I imagine that I can see Malaga Island from my father-in-law’s home office, which I commandeered in early March when my family descended on my husband’s childhood home on Orrs Island. In reality, the window looks south to the Pond Island Ledges, but Malaga is in my mind’s eye as I wait out this first wave of the COVID-19 pandemic in the state where I was raised.

Malaga Island lies off the coast of Phippsburg at the mouth of the New Meadows River. This area is the ancestral territory of the Wabanaki peoples. It was colonized by Europeans in the 17th century – indeed, the 1607 failed settlement around the peninsula at Popham was one of the earliest English colonies in North America. By the 19th century Malaga was one of many islands whose inhabitants lived by fishing, foraging and doing business with the neighboring mainland communities.

What made early 20th-century Malaga unique, as most Mainers know, is that it was home to a multiracial community of around 40 Black, white and mixed-race people. Most of Malaga’s residents traced their ancestry to Benjamin Darling, a Black man who purchased the nearby Harbor Island in 1794. Malaga was settled by Darling’s descendants in 1860. Over the next 50 years the community grew to more than 40 residents. They boasted among their ranks Jim McKinney, the fiddler and owner of the only 1½-story house on the island; William Johnson, a Civil War veteran of the Massachusetts 54th Regiment, composed of Black soldiers from across the United States; and numerous children who attended school first in a room of the McKinney house and then in a separate structure.

By the early 20th century, the rocky islands of Maine’s coast began to be marketed by entrepreneurs as “Vacationland.” Maine’s coastline became recognized as a tourist destination and a national treasure. Caught in a land dispute between the towns of Harpswell and Phippsburg, Malaga property was undisputedly valuable and caring for its residents was seen as an unwelcome burden. The community at Malaga was poor, mixed-race, uneducated and seen as a liability to the image of Maine as an ideal vacation location. Here, in the whitest state in the country, we must remember that blackness has long been seen as a threat to Maine’s vision of itself.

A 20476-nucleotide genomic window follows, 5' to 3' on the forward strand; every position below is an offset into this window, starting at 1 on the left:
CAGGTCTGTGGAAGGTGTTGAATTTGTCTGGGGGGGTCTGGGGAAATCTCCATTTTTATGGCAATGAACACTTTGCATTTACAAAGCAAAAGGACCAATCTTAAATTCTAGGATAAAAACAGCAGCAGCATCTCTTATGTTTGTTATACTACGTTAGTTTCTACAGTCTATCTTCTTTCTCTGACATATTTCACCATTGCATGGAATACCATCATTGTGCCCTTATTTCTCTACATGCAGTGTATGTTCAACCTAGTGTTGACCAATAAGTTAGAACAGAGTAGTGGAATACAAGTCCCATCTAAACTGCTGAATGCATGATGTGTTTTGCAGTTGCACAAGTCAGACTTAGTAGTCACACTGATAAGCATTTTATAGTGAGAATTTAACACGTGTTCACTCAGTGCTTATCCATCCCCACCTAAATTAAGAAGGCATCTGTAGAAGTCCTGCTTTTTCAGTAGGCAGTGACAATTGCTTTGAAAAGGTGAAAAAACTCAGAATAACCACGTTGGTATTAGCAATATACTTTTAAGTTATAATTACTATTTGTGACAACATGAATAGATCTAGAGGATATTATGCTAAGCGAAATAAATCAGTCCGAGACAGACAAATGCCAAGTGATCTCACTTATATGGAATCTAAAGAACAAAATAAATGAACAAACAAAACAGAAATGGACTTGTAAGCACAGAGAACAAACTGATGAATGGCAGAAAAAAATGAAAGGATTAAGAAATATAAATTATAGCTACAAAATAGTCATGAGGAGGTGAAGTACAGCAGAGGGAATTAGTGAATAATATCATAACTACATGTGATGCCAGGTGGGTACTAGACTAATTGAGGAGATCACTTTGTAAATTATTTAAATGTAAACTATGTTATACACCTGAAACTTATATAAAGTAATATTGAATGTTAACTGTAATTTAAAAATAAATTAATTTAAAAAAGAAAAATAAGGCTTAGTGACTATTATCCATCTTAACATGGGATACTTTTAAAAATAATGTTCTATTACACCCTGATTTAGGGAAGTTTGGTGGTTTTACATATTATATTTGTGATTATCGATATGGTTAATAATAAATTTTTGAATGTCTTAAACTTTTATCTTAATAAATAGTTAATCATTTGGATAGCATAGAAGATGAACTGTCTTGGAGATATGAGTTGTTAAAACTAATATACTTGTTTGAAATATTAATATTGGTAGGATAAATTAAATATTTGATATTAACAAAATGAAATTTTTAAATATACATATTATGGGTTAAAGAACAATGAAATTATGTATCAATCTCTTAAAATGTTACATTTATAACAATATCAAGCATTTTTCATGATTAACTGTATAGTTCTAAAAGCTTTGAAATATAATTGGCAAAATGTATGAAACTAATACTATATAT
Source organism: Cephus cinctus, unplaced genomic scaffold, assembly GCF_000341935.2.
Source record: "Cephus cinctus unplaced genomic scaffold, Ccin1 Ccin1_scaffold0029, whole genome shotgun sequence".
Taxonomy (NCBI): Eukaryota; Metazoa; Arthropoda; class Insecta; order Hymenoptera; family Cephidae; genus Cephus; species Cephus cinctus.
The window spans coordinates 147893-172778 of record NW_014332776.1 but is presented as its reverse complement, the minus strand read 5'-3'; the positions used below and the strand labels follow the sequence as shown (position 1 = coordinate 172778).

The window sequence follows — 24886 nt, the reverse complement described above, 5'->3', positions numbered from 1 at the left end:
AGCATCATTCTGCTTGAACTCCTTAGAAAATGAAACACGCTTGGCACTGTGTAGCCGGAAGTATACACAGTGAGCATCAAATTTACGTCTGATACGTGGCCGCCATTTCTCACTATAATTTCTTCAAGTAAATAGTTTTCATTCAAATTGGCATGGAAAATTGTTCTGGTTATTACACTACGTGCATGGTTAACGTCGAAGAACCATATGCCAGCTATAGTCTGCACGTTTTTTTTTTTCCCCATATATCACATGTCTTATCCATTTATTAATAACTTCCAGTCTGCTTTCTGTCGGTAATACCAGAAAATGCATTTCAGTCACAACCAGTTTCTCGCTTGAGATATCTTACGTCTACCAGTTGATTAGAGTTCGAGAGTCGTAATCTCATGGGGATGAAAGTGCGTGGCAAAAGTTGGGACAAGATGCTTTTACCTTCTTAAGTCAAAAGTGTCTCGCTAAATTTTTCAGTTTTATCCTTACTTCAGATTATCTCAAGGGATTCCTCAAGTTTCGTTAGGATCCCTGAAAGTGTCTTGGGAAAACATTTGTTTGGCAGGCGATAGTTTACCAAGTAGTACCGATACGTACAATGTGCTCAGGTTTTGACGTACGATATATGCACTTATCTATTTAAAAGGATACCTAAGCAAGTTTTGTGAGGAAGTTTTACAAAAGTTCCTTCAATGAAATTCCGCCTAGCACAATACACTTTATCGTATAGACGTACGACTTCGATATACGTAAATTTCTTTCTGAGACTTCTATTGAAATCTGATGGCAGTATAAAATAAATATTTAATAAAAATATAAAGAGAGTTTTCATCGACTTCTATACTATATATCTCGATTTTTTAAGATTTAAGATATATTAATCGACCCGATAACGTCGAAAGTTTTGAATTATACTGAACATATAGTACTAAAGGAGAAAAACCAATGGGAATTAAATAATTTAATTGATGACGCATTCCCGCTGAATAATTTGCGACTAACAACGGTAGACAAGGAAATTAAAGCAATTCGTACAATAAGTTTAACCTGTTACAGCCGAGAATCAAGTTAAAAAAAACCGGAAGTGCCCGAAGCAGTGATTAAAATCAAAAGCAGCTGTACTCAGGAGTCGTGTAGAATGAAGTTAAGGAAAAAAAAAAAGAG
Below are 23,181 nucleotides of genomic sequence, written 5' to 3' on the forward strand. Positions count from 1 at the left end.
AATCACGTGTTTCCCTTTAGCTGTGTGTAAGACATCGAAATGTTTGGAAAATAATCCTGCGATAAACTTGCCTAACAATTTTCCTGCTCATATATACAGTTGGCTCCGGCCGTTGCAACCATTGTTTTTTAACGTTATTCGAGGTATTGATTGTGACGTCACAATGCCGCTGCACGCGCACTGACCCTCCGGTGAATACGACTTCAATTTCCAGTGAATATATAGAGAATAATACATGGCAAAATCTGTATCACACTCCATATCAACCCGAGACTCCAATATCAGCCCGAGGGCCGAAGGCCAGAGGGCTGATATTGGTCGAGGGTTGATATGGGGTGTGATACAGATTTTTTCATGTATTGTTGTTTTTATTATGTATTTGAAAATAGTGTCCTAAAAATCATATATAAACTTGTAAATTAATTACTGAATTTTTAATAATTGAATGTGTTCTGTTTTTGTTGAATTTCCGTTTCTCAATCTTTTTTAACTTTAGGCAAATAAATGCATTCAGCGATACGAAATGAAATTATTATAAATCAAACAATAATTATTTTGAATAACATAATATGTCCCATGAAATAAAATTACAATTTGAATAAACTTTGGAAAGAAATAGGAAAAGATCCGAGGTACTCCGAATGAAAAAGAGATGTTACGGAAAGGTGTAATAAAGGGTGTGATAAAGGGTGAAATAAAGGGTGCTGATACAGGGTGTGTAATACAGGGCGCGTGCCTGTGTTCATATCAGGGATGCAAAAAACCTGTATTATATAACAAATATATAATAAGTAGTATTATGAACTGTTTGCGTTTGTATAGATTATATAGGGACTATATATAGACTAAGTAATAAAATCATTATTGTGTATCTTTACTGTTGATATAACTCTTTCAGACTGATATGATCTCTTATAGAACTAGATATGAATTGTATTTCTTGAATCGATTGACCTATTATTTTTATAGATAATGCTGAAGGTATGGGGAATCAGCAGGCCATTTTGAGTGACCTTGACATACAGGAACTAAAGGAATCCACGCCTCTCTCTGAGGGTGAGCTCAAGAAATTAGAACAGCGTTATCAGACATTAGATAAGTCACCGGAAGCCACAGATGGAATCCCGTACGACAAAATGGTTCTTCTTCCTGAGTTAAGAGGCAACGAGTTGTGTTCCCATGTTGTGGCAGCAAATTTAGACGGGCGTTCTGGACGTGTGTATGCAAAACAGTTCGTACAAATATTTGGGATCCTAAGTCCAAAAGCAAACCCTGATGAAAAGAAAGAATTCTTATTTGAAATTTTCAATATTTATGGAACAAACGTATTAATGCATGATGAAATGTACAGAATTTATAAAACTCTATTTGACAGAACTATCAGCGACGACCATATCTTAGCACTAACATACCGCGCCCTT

In the last decade of the 19th century and the first decade of the 20th, public sentiment railed against the community at Malaga, crying for its dissolution. The local papers attacked the community with racist rhetoric about the “half-breeds” who lived there, describing Malaga’s population as “immoral,” “shiftless” and a “shameful disgrace” filled with “degenerates.” In 1912, Gov. Frederick Plaisted bought the island from its titular owners in order to evict the residents of Malaga lest the community there continue to grow and lead to what the governor’s executive report described as “a large increase over the present population for the state to care for.” The people of Malaga packed up their lives, dismantling their homes or floating them intact along the coast, where neighboring communities in turn rejected them, denying them “pauper” status that would enable them to collect some poor relief.

The state also sent eight residents of the island directly to the Maine School for the Feeble Minded in New Gloucester. The property that used to bear this name is now known as Pineland Farms. As a child growing up in Pownal, just over a mile away from Pineland, I learned to ride a bike under those towering pines. I remember my mom saying the place felt haunted – stories of abuse and mistreatment were rampant until the institute was closed in 1996. As a high schooler and member of the Greely ski team, I participated in countless Nordic ski practices and races at Pineland. I remember passing the small cemetery after one practice, though at the time I did not know that it contained the disinterred remains of 18 people from Malaga’s cemetery heaped into three unmarked, mass graves. In 2013, my husband and I were married on the grounds of the now completely transformed facility. Places may change, but we must not forget their pasts, even as their dark truths recede from our daily experiences.